I tried meditation everyday for a week and this is what happened.

Monday, 11 March 2019

They say those who claim to have no time to meditate are the ones that need to most.

I imagine this statement resonates with many. Between our jobs, fitting in a decent workout, maintaining a social life and getting enough sleep, when can we find time to stop and just be still? Not to mention factoring in grocery shopping, housework and all of the other less than thrilling tasks that come with adulting.

With the benefits of meditating including reduced stress and improved sleep, the concept of meditation strongly appeals to me as someone who struggles with anxiety, tends to over think, and can’t switch off that inner voice. Ironically these are the very same reasons as to why I had never attempted it before, because surely it wouldn’t work for me?

Despite convincing myself that I wouldn’t grasp mindfulness (listening to that previously mentioned pesky inner voice), I was still attracted to the idea and found myself searching for articles on the topic as my interest continued to peak.

My curiosity soon became unavoidable, with many brands that I follow on social media even listing it as a favourable self-care practice. Feeling pushed and inspired, I finally decided that the time was now and challenged myself to practising meditation every day straight for one week. Here’s what I learned:

There’s no right or wrong way to meditate
Having zero prior experience and no idea what I was doing, I looked up a few dictionary definitions. I found that meditation could be simplified ‘as an act of focusing attention and thoughts on one thing, for either religious or spiritual purposes or as a means to become calm and relaxed’. So whether you choose to do this in silence or by listening to music or a guided meditation (there are many great apps for this), as long as you are attempting to achieve a state of focus and calm, you’re onto a good thing.

I decided to use a guided meditation, which I found very suited for mindfulness newbies like myself. I personally found it comforting and less daunting to have a voice talk me through the process. Additionally, listening helped me retain focus.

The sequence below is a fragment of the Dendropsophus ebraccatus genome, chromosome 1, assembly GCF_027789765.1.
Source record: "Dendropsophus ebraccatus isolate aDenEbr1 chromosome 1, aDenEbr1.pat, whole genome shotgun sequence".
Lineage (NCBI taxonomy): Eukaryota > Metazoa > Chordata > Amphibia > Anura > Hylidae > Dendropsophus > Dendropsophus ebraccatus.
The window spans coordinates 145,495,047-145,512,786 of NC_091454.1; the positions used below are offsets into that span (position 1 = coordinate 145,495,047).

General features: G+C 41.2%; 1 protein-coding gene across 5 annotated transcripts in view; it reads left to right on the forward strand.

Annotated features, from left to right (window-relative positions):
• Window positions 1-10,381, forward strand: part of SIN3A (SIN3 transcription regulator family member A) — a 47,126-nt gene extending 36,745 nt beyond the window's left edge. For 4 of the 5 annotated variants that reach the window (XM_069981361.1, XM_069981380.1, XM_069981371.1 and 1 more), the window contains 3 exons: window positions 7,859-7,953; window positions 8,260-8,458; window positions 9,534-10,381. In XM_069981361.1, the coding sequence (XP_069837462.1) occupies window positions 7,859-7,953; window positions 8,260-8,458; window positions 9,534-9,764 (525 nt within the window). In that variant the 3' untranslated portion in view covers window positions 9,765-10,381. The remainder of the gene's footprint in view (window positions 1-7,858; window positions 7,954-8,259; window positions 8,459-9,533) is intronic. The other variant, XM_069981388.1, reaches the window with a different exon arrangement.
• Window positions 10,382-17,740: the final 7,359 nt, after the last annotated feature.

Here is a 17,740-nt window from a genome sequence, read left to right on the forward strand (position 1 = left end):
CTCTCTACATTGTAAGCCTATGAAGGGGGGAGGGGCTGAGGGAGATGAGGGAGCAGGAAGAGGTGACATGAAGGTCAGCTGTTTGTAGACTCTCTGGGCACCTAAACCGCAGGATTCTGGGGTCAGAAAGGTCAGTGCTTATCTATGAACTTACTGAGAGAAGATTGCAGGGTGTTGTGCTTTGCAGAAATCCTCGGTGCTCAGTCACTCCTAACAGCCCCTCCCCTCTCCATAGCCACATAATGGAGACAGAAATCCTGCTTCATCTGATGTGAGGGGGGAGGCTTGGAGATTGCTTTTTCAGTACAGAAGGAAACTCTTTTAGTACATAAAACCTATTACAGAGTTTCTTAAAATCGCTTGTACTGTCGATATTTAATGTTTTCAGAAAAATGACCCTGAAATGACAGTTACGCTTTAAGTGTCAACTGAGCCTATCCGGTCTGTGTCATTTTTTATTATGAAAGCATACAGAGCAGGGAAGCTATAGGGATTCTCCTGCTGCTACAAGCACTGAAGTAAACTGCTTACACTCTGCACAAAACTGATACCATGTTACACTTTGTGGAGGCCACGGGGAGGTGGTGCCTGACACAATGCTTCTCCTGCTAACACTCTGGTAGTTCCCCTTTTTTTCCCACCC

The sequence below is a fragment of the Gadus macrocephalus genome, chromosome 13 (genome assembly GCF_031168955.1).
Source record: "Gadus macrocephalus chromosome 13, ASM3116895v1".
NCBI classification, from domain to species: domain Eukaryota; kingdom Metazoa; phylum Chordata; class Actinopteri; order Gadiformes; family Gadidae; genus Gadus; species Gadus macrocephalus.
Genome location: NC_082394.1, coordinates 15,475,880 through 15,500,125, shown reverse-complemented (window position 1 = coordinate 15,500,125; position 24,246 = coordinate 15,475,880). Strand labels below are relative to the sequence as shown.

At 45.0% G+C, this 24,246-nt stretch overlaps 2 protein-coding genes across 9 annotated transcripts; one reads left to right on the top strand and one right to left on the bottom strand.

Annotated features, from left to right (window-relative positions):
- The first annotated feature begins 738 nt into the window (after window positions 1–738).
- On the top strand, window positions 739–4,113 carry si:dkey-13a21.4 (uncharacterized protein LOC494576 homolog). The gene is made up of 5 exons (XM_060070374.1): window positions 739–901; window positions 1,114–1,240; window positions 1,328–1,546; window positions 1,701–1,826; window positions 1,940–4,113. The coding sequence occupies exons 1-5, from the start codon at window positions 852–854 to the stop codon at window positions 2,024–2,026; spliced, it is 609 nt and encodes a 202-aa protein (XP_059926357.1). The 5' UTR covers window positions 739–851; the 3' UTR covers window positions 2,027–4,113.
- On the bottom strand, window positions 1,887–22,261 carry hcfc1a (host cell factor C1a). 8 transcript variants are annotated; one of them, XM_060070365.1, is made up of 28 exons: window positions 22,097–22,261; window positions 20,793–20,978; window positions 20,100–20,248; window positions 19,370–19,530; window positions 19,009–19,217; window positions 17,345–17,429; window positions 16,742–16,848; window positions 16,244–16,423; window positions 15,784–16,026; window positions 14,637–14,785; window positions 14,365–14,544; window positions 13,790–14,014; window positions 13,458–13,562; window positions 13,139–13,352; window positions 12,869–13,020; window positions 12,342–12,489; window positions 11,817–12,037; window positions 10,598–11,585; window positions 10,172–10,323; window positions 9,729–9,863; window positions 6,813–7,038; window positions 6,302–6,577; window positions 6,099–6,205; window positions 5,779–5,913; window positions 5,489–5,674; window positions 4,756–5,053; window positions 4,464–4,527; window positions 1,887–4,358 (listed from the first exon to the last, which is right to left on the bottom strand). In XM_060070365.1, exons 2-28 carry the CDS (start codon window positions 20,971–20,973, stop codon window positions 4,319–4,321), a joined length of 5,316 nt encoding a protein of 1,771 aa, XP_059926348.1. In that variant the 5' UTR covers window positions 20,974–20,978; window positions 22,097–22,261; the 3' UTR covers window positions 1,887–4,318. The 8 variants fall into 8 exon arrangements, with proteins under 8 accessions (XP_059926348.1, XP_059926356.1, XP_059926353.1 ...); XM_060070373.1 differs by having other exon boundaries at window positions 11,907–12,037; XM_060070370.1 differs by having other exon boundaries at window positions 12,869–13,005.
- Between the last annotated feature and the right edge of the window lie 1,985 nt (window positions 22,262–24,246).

Give yourself time
Finding just a few minutes within a full day to meditate sounds easy enough and yet I found that if I didn’t set aside a specific time, I wouldn’t have any to spare. To remedy this, I set an alarm at the same time every morning and made it part of my routine, fitting in nicely between finishing my breakfast and showering.

Some of the benefits are instant
Similar to coming out of child’s pose upon completing a yoga session, a sense of calm washes over your entire body after meditating. I instantly felt less anxious and also more aware and in tune with how both my mind and body felt. Whilst this feeling sadly did not last all day, it’s comforting to know that in stressful moments, I can turn to meditation for a temporary release.

I can’t with full confidence say that my awareness to living in the present improved, however I did notice buildings on my daily bus route that I’d never seen before on two separate occasions. Coincidence? I think not.

It will get easier
Keeping it real here, I don’t think meditation can be a case of ‘practice makes perfect’ because no matter how many years practiced, there will still always be days throughout our lives in which we feel unfocused, restless and generally not in the mood to meditate, and that’s ok.

However based on my week of meditation, I do believe that with consistent practice, the exercise will come more natural and the mind should wander less. At the start, my thoughts kept drifting away from my focus and my inner voice was in full force, something that was very frustrating and difficult to stop. Rather than simply being in the present moment, I kept thinking about what I had to do later in my day, which provoked anxiety and made it near impossible to relax. Thankfully towards the end of the week, I found these thoughts slightly easier to control and was even able to silence my mind, if only for a few blissful seconds.

So when your mind does wander (and it will, especially at the start) just remember that this is not something to be punished as it is perfectly normal, in fact it’s all your mind has previously ever known. Be patient with yourself and think of meditation as re-booting your system, clearing your mind of unnecessary information so that you can function at your best.

You don’t know until you try.
As this is all still very new to me, I can’t accurately predict how much the benefits increase over time. However, I definitely think it’s worth trying, even if you aren’t particularly prone to anxiety or stress (lucky you). Some studies have even shown meditation to improve memory and decrease blood pressure, benefits that might not be a priority for you now but will become increasingly important with age.Not to mention that this practice is completely free, requiring no equipment or paid professional teaching.

Personally I’m pretty hooked. My mind and body seem to now crave the stillness that meditation brings me and I’m excited to continue and see where my mindfulness journey can take me.

By Emma Warner

I’m Emma, a Brit with a love of travel and doing things that are good for the mind, body and soul. I have lived in four different countries (and counting) and can’t stay still for long as I believe there is too much beauty to be discovered in this world of ours. Wellness and self-care are very important to me and I’m a person of inquisitive nature, striving to be forever learning and exploring.

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